David Cohn, MD, chief medical officer at the James Cancer Hospital and Solove Research Institute, is an avid cyclist and athlete. It’s apt, then, that he uses a sports analogy to explain his new leadership position as medical director of philanthropy at the OSUCCC – James.
“In baseball, the pitching coach strategizes how to put the right pitcher on the mound in the right situation,” Cohn says. “We have an outstanding cadre of physicians on our team, and my job is to help put them in the game to explain the great work we’re doing and inspire others to support this work.”
In this new role, Cohn says he will “connect with members of the community to give them a better understanding of what we do in terms of our research and patient-care priorities.”
Two of the more immediate research priorities, Cohn says, are creating an institute of immuno-oncology that will be a world leader and change the way cancer is treated, and developing a cancer engineering center. Longer-term plans include an onco-geriatrics center and a cancer prevention center.
Cohn’s new duties also include explaining the value of giving to programs that support patients at all stages of their cancer journeys—such as psychosocial oncology, oncology rehabilitation, palliative medicine, survivorship programs and JamesCare for Life. “These are often programs that don’t pay for themselves but are vital to the long-term quality of life of our patients,” he says.
In addition to his new title, Cohn directs the Division of Gynecologic Oncology at Ohio State. This skilled surgeon also treats patients, and he is involved in cutting-edge research at the OSUCCC – James. He co-leads the Ohio Prevention and Treatment of Endometrial Cancer (OPTEC), a statewide program funded by Pelotonia that provides genetic testing to Ohio women diagnosed with endometrial (uterine) cancer and members of their families. The goal is to improve the standard of care and save lives.
What motivates Cohn to take on new challenges is simple.
“The greatest joy for me is taking care of patients, and everything else I’ve done—the research and the leadership roles—comes from that,” he says. “Our vision is to create a cancer-free world; that’s what drives me.”
As chief medical officer at The James, Cohn makes physician wellness—an often-overlooked facet of medicine—one of his top priorities. “Our culture at The James is to take care of patients, each other and ourselves, but taking care of ourselves can fall by the wayside with a remarkable team of physicians and staff who sacrifice themselves for their patients on a daily basis,” says Cohn.
Focusing on physician wellness is critical for a myriad of reasons. Physicians who provide cancer care can experience higher rates of burnout. From working tirelessly to deliver patient care, having to deliver bad news and frequently dealing with suffering, these physicians can find themselves in need of improved work/life balance so they can continue to provide the highest levels of compassionate care.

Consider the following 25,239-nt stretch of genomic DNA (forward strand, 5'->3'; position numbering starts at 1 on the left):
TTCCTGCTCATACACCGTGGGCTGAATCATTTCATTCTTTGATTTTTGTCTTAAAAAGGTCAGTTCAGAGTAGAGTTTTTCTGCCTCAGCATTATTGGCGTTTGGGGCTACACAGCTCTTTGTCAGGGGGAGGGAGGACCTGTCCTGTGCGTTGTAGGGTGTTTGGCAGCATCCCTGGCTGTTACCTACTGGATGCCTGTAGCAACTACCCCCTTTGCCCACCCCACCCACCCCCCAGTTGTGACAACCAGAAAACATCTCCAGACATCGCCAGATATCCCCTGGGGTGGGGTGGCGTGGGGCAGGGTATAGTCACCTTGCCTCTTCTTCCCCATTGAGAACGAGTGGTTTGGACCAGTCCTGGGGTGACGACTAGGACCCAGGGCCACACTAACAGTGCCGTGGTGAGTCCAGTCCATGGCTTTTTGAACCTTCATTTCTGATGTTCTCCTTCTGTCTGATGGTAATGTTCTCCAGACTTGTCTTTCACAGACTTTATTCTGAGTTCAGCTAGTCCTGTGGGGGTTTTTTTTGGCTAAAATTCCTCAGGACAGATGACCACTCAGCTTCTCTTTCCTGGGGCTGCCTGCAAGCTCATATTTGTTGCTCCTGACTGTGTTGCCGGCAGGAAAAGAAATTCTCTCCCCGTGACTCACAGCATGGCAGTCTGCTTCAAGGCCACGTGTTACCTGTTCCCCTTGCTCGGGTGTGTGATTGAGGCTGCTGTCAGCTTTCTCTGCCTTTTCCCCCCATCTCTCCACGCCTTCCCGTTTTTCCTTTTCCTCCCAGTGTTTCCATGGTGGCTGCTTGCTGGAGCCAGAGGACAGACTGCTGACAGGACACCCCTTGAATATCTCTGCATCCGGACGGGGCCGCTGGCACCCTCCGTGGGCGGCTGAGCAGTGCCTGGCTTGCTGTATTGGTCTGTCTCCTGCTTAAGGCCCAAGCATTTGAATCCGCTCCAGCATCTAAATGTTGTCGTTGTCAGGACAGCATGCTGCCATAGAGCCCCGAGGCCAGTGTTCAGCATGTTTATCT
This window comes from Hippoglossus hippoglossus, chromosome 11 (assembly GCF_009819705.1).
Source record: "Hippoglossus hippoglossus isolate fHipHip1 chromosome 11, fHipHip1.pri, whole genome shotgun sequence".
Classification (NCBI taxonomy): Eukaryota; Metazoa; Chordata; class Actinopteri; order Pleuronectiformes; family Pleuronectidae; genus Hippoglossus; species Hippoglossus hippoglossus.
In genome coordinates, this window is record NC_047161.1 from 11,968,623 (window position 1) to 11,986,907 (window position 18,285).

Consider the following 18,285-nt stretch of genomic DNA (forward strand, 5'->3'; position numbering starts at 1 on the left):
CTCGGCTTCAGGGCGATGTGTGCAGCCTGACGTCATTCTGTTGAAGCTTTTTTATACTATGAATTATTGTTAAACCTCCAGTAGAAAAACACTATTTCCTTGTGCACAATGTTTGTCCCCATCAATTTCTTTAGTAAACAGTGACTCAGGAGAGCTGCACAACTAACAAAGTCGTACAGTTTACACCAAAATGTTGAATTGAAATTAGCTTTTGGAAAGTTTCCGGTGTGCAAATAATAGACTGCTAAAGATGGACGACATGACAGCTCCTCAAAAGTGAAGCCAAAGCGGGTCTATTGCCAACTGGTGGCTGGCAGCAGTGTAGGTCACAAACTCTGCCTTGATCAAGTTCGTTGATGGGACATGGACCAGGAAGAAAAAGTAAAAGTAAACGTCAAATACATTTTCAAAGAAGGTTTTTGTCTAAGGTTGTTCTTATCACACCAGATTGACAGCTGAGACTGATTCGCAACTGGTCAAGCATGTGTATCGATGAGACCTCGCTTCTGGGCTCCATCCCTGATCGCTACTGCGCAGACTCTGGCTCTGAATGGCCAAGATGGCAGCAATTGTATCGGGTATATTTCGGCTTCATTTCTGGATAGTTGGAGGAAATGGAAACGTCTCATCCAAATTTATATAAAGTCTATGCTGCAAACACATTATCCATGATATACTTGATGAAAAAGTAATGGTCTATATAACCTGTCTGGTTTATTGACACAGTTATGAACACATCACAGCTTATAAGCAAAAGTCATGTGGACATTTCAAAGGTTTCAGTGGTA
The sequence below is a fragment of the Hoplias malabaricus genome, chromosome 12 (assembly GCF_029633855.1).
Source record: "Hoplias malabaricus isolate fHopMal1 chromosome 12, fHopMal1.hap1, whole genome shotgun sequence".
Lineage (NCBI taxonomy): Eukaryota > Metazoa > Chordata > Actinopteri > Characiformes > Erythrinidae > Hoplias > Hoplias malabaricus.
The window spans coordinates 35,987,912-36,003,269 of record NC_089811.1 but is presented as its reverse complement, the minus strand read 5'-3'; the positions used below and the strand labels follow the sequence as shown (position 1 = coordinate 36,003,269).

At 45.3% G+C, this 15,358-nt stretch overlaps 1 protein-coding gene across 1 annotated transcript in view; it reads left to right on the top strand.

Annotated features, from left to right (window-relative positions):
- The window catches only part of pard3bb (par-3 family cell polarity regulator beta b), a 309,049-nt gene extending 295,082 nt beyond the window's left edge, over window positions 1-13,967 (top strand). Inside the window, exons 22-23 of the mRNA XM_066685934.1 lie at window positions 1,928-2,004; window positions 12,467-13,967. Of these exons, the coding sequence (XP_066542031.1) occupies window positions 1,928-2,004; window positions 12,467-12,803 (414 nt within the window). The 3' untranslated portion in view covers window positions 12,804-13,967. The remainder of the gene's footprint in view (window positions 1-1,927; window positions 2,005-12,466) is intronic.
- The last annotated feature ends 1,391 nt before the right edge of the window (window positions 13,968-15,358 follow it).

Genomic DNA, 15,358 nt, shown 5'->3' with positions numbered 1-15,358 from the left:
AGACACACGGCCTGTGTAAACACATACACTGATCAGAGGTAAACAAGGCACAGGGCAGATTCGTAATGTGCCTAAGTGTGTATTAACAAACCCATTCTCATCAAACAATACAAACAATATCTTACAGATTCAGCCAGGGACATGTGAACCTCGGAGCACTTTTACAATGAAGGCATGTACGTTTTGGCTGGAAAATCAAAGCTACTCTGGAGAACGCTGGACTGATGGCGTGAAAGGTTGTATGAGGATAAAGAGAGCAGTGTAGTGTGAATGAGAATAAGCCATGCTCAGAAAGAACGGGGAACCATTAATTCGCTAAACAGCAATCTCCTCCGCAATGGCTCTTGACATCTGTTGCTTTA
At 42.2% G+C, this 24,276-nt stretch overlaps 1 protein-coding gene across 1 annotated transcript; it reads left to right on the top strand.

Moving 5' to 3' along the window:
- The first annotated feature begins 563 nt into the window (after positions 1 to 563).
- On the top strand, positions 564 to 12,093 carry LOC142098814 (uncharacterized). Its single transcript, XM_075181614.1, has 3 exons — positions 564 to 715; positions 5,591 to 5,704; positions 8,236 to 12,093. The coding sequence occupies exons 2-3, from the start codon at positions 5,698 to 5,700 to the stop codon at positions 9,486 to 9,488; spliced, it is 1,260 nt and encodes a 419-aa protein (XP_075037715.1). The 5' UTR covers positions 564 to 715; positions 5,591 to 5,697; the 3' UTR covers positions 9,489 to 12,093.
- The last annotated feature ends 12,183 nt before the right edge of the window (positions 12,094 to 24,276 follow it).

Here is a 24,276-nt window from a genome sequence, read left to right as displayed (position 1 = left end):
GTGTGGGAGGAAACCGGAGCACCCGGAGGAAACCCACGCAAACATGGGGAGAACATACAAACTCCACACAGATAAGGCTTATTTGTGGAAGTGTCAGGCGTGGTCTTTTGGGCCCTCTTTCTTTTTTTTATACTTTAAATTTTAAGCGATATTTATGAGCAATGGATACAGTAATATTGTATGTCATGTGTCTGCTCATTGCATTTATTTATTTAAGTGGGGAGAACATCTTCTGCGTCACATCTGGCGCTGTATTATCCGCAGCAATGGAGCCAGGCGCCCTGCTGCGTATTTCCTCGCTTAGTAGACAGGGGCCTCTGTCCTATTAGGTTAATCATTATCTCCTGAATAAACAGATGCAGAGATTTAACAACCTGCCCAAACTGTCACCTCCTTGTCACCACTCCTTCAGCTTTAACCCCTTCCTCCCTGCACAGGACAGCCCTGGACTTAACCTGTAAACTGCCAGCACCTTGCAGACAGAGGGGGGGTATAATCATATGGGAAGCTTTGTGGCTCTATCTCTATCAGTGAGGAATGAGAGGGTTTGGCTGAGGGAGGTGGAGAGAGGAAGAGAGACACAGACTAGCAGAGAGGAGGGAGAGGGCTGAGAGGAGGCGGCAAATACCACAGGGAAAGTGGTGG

“It’s imperative that our physicians take care of themselves,” says Cohn, noting that those efforts will entail making some adjustments in logistical responsibilities, as well as demonstrating the importance of finding time to exercise, engage in outside-work activities, meditate and spend quality time with family, friends and colleagues.
“This level of support is necessary for our remarkable team to continue delivering the high quality of care for which The James is known,” he says, adding that maintaining physician wellness partly involves a shift in habits. “When you start your job, after your residency or fellowship, all you know how to do is work 80 hours a week. Trying to find that sweet spot between your professional and personal life is difficult. It took me several years to figure it out.”
Cohn has found that sweet spot with the help of cycling. “Cycling has changed my life for the better,” he reflects. “I’m in much better shape physically, which is so important, and mentally. It keeps me sharp, it's my form of meditation and it allows me to more effectively care for my patients.”
It’s also another way Cohn personally contributes toward the OSUCCC – James vision of a cancer-free world. He has ridden in all 10 of the Pelotonia cycling events that have taken place since 2009—events that have collectively raised more than $184 million for cancer research at Ohio State. Further demonstrating his athleticism, he recently traveled to France and climbed several of the most challenging cols (mountain passes) of the Alps.
As medical director of philanthropy, Cohn takes on a new challenge: deepening connections between the OSUCCC – James, the central Ohio community and beyond. “Once you share with people the life-changing research and the holistic and compassionate care being delivered here, the enthusiasm is contagious. They want to do what they can to support the vision of creating a cancer-free world,” he says. “It makes engaging people to be a part of the ‘James team’ an absolute pleasure. The key to this type of career is to love what you do.”